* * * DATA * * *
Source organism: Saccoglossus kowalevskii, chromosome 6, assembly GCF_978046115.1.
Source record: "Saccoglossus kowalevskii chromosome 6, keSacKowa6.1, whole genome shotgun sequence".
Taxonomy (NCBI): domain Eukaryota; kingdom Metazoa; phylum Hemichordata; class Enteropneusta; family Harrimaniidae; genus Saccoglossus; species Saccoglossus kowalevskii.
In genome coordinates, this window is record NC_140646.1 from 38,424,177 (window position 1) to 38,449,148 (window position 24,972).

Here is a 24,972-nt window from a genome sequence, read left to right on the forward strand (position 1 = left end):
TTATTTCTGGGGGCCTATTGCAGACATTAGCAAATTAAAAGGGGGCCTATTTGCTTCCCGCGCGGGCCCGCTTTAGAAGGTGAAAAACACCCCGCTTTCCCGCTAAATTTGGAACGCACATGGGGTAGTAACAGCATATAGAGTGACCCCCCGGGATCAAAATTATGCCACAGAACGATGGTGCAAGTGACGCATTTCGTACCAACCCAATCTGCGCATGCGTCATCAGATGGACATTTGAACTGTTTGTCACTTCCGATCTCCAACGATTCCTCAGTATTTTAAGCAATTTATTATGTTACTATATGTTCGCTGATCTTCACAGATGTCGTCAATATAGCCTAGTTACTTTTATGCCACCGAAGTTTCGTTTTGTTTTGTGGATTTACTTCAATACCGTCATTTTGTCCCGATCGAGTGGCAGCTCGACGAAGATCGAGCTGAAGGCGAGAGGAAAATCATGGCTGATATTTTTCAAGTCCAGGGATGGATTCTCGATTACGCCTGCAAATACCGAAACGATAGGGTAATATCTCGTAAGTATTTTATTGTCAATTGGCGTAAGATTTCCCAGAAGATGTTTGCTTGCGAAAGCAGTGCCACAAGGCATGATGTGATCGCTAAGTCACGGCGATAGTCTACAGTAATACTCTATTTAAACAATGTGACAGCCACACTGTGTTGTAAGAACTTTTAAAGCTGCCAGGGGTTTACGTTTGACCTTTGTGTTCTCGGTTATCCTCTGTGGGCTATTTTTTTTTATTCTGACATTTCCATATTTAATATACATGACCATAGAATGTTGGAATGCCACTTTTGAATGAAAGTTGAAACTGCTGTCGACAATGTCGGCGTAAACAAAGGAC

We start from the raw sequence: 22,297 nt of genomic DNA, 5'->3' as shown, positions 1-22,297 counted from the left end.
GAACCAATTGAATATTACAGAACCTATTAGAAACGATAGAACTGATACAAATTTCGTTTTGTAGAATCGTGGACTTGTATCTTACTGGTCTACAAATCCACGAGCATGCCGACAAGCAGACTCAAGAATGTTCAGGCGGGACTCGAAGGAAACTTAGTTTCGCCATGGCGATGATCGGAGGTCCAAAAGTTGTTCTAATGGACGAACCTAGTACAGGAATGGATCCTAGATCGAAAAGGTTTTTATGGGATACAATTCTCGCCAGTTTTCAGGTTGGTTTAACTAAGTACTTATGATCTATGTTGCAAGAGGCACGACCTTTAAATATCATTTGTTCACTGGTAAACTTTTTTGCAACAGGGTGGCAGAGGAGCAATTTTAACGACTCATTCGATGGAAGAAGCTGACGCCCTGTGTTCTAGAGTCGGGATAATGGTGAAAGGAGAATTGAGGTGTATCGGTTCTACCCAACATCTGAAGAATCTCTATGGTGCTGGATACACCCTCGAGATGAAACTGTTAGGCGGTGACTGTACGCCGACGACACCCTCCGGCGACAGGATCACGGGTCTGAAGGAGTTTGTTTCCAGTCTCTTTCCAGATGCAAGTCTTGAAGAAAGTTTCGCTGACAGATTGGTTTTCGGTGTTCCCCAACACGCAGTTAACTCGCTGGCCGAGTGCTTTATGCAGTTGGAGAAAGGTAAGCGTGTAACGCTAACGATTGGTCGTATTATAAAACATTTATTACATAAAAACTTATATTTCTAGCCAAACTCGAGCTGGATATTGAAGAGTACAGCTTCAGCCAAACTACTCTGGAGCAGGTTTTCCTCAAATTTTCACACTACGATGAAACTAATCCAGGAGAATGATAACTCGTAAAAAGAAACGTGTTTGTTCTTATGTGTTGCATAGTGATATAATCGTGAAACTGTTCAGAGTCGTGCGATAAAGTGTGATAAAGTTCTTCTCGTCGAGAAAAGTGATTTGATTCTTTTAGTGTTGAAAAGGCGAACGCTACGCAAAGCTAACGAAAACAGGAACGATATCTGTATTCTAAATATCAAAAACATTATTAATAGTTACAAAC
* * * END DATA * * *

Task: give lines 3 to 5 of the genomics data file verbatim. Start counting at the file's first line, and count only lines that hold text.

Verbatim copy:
Taxonomy (NCBI): domain Eukaryota; kingdom Metazoa; phylum Hemichordata; class Enteropneusta; family Harrimaniidae; genus Saccoglossus; species Saccoglossus kowalevskii.
In genome coordinates, this window is record NC_140646.1 from 38,424,177 (window position 1) to 38,449,148 (window position 24,972).

Here is a 24,972-nt window from a genome sequence, read left to right on the forward strand (position 1 = left end):